‘A total knee replacement is a surgical procedure whereby the diseased knee joint is replaced with artificial material. The knee is a hinge joint which provides motion at the point where the thigh meets the lower leg. The thigh bone (or femur) abuts the large bone of the lower leg (tibia) at the knee joint. During a total knee replacement, the end of the femur bone is removed and replaced with a metal shell. The end of the lower leg bone (tibia) is also removed and replaced with a channelled plastic piece with a metal stem. Depending on the condition of the kneecap portion of the knee joint, a plastic "button" may also be added under the kneecap surface. The artificial components of a total knee replacement are referred to as the prosthesis.
The posterior cruciate ligament is a tissue that normally stabilizes each side of the knee joint so that the lower leg cannot slide backward in relation to the thighbone. In total knee replacement surgery, this ligament is either retained,sacrificed, or substituted by a polyethylene post. Each of these various designs of total knee replacement has its own particular benefits and risks.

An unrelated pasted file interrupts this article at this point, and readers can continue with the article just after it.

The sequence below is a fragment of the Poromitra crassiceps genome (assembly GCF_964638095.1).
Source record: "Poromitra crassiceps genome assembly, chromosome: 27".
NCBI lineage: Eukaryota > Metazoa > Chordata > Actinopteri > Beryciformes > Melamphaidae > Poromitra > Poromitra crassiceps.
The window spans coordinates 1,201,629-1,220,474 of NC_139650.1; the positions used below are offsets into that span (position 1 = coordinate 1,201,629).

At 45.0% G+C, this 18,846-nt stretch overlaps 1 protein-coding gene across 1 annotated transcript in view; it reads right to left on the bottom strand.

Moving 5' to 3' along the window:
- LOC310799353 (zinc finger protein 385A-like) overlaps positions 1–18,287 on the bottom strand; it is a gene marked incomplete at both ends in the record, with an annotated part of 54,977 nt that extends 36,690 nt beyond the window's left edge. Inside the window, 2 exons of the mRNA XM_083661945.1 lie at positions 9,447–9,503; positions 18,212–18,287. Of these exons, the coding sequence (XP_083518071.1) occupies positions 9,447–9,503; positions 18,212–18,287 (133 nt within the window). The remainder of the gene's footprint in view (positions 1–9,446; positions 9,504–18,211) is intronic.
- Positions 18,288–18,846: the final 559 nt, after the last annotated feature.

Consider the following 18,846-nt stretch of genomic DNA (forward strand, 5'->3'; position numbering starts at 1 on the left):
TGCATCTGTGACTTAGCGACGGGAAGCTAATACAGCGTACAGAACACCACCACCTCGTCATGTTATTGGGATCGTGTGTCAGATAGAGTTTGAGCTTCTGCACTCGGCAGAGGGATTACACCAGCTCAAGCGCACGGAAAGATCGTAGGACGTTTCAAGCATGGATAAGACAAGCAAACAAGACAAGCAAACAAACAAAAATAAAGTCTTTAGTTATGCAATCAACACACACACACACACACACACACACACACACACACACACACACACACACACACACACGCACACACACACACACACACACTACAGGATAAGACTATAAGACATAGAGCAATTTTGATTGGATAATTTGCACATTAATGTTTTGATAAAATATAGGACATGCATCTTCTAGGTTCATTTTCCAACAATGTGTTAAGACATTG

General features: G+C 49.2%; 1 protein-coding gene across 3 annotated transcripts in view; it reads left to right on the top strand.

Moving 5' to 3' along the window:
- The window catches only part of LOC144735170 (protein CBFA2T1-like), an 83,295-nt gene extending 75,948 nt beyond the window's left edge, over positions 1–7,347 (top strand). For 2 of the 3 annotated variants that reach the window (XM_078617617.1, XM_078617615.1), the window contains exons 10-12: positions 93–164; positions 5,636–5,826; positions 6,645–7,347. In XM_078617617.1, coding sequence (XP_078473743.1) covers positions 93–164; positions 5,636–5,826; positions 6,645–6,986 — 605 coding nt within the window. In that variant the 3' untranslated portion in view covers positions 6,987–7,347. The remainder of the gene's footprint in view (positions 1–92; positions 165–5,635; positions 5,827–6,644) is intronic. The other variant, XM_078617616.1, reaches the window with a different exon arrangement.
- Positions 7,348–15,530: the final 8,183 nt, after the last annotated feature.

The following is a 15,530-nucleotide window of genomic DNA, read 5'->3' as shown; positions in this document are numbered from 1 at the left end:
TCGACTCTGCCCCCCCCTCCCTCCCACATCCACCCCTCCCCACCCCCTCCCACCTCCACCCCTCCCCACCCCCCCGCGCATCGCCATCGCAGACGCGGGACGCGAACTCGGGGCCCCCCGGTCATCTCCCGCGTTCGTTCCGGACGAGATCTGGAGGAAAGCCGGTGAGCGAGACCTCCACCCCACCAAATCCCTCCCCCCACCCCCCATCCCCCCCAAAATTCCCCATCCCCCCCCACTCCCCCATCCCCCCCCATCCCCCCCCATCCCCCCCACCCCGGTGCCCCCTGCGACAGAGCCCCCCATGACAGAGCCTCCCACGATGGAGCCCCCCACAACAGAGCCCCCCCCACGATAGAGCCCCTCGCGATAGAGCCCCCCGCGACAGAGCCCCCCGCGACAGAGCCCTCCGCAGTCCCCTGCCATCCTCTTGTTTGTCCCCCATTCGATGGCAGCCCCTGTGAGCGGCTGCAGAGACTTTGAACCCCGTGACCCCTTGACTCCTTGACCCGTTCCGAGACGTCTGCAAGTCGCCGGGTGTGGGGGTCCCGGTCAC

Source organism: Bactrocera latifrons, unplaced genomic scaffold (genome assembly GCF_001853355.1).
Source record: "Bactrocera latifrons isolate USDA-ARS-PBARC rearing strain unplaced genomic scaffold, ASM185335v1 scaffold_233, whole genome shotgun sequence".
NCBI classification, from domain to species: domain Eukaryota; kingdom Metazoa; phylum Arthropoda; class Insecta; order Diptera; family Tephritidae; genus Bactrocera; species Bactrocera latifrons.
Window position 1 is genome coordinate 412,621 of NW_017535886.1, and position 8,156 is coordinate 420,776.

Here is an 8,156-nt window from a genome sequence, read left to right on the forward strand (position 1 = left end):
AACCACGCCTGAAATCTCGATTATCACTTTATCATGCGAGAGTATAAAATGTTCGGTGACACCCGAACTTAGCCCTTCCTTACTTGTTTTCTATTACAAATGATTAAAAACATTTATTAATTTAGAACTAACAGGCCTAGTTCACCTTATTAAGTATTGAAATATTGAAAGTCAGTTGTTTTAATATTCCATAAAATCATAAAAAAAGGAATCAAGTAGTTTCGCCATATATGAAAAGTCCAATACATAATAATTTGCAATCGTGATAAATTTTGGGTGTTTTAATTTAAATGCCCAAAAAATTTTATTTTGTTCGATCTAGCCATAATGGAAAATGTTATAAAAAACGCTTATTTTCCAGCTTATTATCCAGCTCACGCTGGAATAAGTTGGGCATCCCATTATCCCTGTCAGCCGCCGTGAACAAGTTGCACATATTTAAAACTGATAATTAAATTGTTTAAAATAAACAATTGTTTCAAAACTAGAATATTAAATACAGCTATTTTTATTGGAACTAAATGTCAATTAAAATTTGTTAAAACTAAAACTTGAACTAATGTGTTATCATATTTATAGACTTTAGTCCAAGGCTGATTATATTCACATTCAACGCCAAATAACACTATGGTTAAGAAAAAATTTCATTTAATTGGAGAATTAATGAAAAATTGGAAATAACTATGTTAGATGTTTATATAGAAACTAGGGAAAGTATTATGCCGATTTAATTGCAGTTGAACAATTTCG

What happens in the postoperative period? What is involved in the recovery from surgery?
Physiotherapy is an extremely important part of rehabilitation and requires full participation by the patient for optimal outcome. Patients can begin physical therapy 12 hours after surgery. Some degree of pain, discomfort, and stiffness can be expected during the early days of physical therapy. Knee immobilizers are used in order to stabilize the knee while undergoing physical therapy, walking, and sleeping. They may be removed under the guidance of the therapist for various portions of physical therapy.
Patients will start walking using a walker and crutches. Eventually, patients will learn to walk up and down stairs and grades. A number of home exercises are given to strengthen thigh and calf muscles.
Reference and picture: http://www.medicinenet.com/total_knee_replacement/page7.htm